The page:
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Studies of the barrier ridges and beaches along the presently transgressing mid-Atlantic coastal area have been used to formulate morphologic and vertical sequence models for transgressive beaches. Each type of barrier is a response to the topography being inundated in the ongoing transgression as well as to wave and current conditions. Four major types of sand-gravel barriers may be identified in coastal Delaware: (1) bay-mouth barriers, (2) beach against highlands, (3) estuarine barriers, and (4) spit complex.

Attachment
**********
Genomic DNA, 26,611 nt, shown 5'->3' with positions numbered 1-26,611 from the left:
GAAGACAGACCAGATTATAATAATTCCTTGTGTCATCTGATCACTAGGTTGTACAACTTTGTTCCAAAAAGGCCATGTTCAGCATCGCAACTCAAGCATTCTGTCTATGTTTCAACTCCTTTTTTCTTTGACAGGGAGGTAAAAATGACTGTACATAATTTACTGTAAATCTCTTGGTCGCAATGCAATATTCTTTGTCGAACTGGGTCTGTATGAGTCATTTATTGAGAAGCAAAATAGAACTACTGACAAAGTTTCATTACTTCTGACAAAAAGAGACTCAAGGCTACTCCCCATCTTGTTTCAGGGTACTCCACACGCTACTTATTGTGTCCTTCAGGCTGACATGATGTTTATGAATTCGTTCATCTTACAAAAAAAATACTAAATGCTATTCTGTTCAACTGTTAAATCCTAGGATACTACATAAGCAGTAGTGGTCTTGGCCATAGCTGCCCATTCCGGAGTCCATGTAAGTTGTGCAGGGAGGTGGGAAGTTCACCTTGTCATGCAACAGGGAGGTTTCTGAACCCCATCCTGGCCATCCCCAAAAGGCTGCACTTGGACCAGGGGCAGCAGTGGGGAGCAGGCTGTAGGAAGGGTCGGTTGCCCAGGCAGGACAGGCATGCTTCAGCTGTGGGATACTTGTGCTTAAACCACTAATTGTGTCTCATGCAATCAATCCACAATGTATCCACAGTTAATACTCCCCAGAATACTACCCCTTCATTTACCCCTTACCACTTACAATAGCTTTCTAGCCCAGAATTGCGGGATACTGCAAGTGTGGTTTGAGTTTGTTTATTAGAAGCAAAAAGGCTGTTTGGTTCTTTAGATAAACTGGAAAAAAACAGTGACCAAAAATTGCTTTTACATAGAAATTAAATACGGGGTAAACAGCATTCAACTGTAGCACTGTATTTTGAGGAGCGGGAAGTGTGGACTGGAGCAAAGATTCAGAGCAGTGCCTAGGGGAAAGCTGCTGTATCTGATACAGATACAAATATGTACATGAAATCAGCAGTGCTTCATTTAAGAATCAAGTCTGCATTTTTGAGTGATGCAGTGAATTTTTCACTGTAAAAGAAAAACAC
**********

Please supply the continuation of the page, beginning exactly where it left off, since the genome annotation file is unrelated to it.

The bay-mouth barriers, between enclosed lagoons and the open Atlantic Ocean, are characterized by a vertical transgressive sequence of sedimentary environments identical with the horizontal sequence in the direction of the transgression. In the beach against highland barrier, beach-bern system impinges on low-lying Pleistocene highlands (20-30 ft) which are being eroded and provide a partial source of sediment to the beach system. Estuarine barriers occur as long arcuate shorelines of large estuaries such as Delaware Bay. A barrier of sand and gravel is formed with small width (30 ft) and thickness (< 10 ft) but extreme length (50-75 mi). The internal structure of these thin but extremely long sand barriers is complex and mainly comprised of washover features. A modified version o the estuarine barriers is found in places near the leading edge of transgression on the landward shorelines of lagoons. The spit-dune-barrier-marsh tract includes all of the expected coastal environment sediments of a normal barrier-lagoonal area in addition to typical spit-accretion sand and gravel. However, vertical sequences are disrupted and not in order.
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